The conversation was interrupted at that moment by Flora, entering with
a large tray, laden with mugs and bowls and plates, which she set to
table, where they steamed out a variety of delicious smells, enticing
hungry folk to forego speech in favour of simple feast. Together, the
timber carters, Corin, Spiggot and his daughter tucked in with a will:
there was turnip and carrot soup, hot baked bread, stew of meats and
vegetables, and mead to quench thirst, though Corin took little of such,
not wishing the heady liquid to dull his wits.
Afterward, whilst Flora cleared the board and Spiggot worked the fire
into a gale of sparks, the others fell to speech once more.
'I should like to thank you for your kindness,' said Corin, directing
this to the innkeeper, whilst watching the wood haulers where they
lounged at ease. 'And too, I wonder if your guests might tell me
something of their travels in this part of Ravenmoor? Does the road go
on beyond Ways End, and what lies there?'
'What lies there is shadow,' murmured Rudd. 'Shadow that hides a secret
kept within dark ways. There is a forest, so vast and deep that few have
ever entered that have come out again. Forinth, was it once named; now
it is called The Forbidding Forest, and the less I hear or know of it
the better. Why, if it wasn't for our work, you would never find me at
its margins. I hate the place.' He fell silent, and such was his
vehemence that a time passed where only the crackle of fire broke the
Badger, at length, went on, 'Rudd and I go up there to bring out timber.
Some, better than can be found anywhere else in all Ravenmoor. The
woods-folk who dwell inside Forbidding Forest cut it, and we bring it
out, where it be used, even by the highest of this realm at Penda, our
'The woods-folk,' said Corin with interest, 'then some do dwell in the
'Away to the east, yes; for there, after generations, they have made a
settlement,' Badger nodded. 'Yet even so, comes winter and they stay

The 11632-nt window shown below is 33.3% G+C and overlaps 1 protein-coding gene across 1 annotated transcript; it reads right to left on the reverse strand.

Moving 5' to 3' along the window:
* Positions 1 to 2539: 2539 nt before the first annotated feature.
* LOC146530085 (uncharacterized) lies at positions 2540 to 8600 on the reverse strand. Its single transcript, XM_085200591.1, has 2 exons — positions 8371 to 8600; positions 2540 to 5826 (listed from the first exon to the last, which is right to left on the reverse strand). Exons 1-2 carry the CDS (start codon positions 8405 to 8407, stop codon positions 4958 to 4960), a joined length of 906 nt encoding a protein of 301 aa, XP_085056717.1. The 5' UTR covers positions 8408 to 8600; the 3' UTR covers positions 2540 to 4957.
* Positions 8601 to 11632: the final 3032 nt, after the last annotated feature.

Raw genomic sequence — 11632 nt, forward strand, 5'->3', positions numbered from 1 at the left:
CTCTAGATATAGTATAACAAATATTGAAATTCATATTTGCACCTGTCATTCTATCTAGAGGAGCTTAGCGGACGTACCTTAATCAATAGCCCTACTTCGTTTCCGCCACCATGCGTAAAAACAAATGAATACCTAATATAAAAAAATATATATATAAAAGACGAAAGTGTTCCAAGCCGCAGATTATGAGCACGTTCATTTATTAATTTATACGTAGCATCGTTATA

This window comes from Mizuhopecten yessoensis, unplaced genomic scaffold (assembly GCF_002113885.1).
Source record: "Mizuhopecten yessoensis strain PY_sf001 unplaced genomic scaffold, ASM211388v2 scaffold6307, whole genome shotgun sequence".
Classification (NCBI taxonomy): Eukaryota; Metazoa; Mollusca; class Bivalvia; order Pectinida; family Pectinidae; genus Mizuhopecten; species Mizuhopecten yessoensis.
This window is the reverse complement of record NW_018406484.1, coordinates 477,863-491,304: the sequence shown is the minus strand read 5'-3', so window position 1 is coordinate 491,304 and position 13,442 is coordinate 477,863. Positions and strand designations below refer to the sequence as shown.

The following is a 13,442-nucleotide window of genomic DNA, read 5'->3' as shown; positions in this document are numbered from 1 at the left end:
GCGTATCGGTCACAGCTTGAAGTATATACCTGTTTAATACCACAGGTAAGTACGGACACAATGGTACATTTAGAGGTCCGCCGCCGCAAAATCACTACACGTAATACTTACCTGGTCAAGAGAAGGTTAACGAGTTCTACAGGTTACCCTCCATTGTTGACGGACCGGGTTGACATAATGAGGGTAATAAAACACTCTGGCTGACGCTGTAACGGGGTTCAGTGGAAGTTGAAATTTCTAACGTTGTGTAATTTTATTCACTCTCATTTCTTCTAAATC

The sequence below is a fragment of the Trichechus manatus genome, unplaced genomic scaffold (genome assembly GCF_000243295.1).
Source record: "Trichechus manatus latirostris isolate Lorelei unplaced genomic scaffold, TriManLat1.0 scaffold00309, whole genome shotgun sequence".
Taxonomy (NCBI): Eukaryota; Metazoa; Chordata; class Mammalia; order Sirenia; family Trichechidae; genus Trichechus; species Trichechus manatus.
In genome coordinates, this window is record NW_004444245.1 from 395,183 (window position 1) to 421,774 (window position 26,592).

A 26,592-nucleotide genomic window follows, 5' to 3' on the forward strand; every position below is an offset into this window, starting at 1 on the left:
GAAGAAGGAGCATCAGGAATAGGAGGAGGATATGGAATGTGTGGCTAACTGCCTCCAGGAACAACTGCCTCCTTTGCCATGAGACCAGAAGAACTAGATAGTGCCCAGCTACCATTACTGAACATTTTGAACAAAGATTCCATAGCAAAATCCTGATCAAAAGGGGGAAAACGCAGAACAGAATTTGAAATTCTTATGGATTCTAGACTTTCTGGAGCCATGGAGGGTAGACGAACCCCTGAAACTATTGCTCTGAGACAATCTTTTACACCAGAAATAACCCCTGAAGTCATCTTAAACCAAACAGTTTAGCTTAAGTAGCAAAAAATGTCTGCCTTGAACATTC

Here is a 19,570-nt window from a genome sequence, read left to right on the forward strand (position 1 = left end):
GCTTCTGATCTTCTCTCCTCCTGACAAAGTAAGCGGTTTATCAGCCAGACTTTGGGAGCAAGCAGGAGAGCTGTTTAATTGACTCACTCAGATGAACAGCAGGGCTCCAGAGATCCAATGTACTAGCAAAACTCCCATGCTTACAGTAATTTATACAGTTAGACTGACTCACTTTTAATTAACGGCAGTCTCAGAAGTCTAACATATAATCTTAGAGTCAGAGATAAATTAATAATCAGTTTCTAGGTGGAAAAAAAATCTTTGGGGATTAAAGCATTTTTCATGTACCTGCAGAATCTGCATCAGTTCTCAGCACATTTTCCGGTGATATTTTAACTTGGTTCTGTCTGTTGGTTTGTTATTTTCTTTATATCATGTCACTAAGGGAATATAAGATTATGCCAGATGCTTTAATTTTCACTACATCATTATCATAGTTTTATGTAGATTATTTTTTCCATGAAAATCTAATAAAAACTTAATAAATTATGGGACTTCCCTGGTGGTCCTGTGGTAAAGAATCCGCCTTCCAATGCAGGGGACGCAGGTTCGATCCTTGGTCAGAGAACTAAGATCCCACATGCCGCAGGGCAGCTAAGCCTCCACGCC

close within their bounds, mending and making and planting, where they
deem it safe to do. Then, in the spring, we, and other timber haulers
will go up there to take out what they've cut; but none of us dare the
northern roads, old and overgrown as they've gotten.'
'Besides,' said Rudd, stirring, 'even them folk are queer, what with
messing about the unknown, and disturbin' who can tell?'
'Aye, but that's their living,' Spiggot intervened, pouring out more
'Not for me, innkeeper.' Rudd halted him with an uplifted paw. 'I go
where sleep calls me. The morrow, we have an early start, if we're to
get through The Rises and Rushall Marsh.'
He threw a glance at Badger as he took his way to bed, and after closing
the door to the hall behind him, his companion laughed softly. 'Aye,
he's right enough. One more draught and I'm to bed.' And turning to
Corin, the timber-hauler said; 'Ye mustn't be offended by Rudd's
gruffness. When he was no more than knee high, his father was lost in
Forinth, and even after all this time it grieves him. Truly, he means it
when he says he hates Forbidding Forest. Still, like those woodsmen and
their kin, he and I have our living out of it.'
'I suppose that is why this village is named Ways End,' said Corin, a
little wistfully as he stared into the flames dancing on the broad